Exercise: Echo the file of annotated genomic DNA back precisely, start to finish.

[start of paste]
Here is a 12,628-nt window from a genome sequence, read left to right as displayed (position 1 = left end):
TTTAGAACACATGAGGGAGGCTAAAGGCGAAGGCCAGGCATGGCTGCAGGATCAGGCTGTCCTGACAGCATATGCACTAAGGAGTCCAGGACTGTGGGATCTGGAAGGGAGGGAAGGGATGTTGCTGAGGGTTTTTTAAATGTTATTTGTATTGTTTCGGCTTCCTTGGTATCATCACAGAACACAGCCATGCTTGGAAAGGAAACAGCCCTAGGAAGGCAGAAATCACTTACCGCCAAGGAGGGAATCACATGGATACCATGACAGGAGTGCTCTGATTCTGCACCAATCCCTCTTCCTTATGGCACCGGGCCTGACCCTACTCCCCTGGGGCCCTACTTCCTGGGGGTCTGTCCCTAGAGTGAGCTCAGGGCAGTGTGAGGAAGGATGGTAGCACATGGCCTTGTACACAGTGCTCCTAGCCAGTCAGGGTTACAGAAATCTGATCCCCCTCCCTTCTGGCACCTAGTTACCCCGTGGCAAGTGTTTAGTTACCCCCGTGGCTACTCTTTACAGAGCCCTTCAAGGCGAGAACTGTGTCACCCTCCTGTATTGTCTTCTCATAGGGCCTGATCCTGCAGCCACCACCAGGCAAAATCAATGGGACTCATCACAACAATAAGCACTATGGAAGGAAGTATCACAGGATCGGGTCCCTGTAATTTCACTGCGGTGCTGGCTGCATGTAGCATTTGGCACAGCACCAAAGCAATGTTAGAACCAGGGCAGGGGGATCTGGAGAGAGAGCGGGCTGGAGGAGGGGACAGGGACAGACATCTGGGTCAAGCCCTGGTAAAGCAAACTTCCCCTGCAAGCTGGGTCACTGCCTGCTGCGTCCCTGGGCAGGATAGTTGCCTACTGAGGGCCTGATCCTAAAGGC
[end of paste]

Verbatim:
Here is a 12,628-nt window from a genome sequence, read left to right as displayed (position 1 = left end):
TTTAGAACACATGAGGGAGGCTAAAGGCGAAGGCCAGGCATGGCTGCAGGATCAGGCTGTCCTGACAGCATATGCACTAAGGAGTCCAGGACTGTGGGATCTGGAAGGGAGGGAAGGGATGTTGCTGAGGGTTTTTTAAATGTTATTTGTATTGTTTCGGCTTCCTTGGTATCATCACAGAACACAGCCATGCTTGGAAAGGAAACAGCCCTAGGAAGGCAGAAATCACTTACCGCCAAGGAGGGAATCACATGGATACCATGACAGGAGTGCTCTGATTCTGCACCAATCCCTCTTCCTTATGGCACCGGGCCTGACCCTACTCCCCTGGGGCCCTACTTCCTGGGGGTCTGTCCCTAGAGTGAGCTCAGGGCAGTGTGAGGAAGGATGGTAGCACATGGCCTTGTACACAGTGCTCCTAGCCAGTCAGGGTTACAGAAATCTGATCCCCCTCCCTTCTGGCACCTAGTTACCCCGTGGCAAGTGTTTAGTTACCCCCGTGGCTACTCTTTACAGAGCCCTTCAAGGCGAGAACTGTGTCACCCTCCTGTATTGTCTTCTCATAGGGCCTGATCCTGCAGCCACCACCAGGCAAAATCAATGGGACTCATCACAACAATAAGCACTATGGAAGGAAGTATCACAGGATCGGGTCCCTGTAATTTCACTGCGGTGCTGGCTGCATGTAGCATTTGGCACAGCACCAAAGCAATGTTAGAACCAGGGCAGGGGGATCTGGAGAGAGAGCGGGCTGGAGGAGGGGACAGGGACAGACATCTGGGTCAAGCCCTGGTAAAGCAAACTTCCCCTGCAAGCTGGGTCACTGCCTGCTGCGTCCCTGGGCAGGATAGTTGCCTACTGAGGGCCTGATCCTAAAGGC